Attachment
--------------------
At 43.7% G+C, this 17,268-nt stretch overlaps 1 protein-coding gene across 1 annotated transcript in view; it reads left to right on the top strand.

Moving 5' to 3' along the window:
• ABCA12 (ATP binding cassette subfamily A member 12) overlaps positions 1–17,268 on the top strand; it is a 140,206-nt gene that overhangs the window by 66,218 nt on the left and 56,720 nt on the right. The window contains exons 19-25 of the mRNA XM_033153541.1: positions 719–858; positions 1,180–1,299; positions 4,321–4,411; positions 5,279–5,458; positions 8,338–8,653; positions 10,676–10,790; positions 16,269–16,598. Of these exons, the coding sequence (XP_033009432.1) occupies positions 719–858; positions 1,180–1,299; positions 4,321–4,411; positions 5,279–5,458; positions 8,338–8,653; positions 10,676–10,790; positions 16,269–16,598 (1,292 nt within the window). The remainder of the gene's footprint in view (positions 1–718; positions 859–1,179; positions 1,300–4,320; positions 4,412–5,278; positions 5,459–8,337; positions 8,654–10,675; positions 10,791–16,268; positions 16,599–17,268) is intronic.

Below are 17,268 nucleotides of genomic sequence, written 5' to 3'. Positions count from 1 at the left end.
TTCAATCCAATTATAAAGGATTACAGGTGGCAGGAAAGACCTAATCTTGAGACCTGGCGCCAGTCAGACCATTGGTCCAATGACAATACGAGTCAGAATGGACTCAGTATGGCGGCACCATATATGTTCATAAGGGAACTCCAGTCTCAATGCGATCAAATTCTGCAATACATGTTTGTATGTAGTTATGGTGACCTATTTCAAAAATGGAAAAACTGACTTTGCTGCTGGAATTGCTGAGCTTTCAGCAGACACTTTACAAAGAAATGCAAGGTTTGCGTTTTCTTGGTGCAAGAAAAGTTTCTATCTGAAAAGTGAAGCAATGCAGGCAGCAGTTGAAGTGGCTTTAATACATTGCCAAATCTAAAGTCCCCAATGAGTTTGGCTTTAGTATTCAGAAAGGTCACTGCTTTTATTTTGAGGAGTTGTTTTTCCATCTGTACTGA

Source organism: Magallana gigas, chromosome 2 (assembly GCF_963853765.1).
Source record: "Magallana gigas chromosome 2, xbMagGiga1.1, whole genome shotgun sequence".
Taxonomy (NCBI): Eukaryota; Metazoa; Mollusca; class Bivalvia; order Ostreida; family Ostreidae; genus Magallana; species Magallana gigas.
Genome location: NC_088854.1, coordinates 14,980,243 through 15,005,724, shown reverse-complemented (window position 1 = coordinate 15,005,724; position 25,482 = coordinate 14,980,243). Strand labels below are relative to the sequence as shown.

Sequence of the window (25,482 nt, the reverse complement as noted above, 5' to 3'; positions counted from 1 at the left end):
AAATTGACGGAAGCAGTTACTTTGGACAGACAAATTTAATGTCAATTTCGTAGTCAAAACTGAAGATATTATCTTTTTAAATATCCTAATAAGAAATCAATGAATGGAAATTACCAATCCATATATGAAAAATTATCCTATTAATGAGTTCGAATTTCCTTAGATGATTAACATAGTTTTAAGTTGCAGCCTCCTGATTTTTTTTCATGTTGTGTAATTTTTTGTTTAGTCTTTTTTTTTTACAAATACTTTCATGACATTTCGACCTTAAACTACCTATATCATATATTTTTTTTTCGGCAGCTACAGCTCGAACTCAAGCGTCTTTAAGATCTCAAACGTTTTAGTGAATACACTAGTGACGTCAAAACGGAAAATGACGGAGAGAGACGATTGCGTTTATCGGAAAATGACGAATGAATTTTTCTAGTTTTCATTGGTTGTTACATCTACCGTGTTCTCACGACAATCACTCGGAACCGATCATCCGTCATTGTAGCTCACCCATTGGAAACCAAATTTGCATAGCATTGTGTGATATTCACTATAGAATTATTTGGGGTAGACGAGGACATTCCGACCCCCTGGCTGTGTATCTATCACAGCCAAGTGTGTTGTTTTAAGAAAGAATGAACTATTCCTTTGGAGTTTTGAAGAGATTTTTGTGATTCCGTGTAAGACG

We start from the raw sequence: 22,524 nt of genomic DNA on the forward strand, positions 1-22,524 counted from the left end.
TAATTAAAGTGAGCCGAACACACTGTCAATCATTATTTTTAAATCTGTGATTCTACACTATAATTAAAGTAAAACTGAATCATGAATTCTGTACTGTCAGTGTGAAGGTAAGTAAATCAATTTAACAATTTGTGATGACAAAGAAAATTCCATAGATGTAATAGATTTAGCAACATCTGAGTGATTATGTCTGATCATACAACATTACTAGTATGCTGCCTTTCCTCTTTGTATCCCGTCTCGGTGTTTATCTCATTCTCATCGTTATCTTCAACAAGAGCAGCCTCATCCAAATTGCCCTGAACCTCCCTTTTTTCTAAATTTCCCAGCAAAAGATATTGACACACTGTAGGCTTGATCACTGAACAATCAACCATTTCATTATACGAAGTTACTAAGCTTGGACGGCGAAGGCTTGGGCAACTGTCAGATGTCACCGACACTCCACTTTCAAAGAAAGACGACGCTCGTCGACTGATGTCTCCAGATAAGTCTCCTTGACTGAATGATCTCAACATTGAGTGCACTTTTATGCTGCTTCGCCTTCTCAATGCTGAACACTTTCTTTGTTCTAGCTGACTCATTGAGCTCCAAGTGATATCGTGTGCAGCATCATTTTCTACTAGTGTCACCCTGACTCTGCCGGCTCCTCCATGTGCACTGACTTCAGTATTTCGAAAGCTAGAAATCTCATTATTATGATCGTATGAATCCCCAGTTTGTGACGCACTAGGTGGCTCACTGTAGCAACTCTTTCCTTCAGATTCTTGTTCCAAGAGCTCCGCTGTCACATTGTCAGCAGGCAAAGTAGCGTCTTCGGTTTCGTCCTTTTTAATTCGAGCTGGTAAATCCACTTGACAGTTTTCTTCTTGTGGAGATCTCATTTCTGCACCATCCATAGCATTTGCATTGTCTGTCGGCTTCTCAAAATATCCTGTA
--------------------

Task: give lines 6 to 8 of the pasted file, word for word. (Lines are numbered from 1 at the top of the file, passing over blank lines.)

Source organism: Magallana gigas, chromosome 2 (assembly GCF_963853765.1).
Source record: "Magallana gigas chromosome 2, xbMagGiga1.1, whole genome shotgun sequence".
Taxonomy (NCBI): Eukaryota; Metazoa; Mollusca; class Bivalvia; order Ostreida; family Ostreidae; genus Magallana; species Magallana gigas.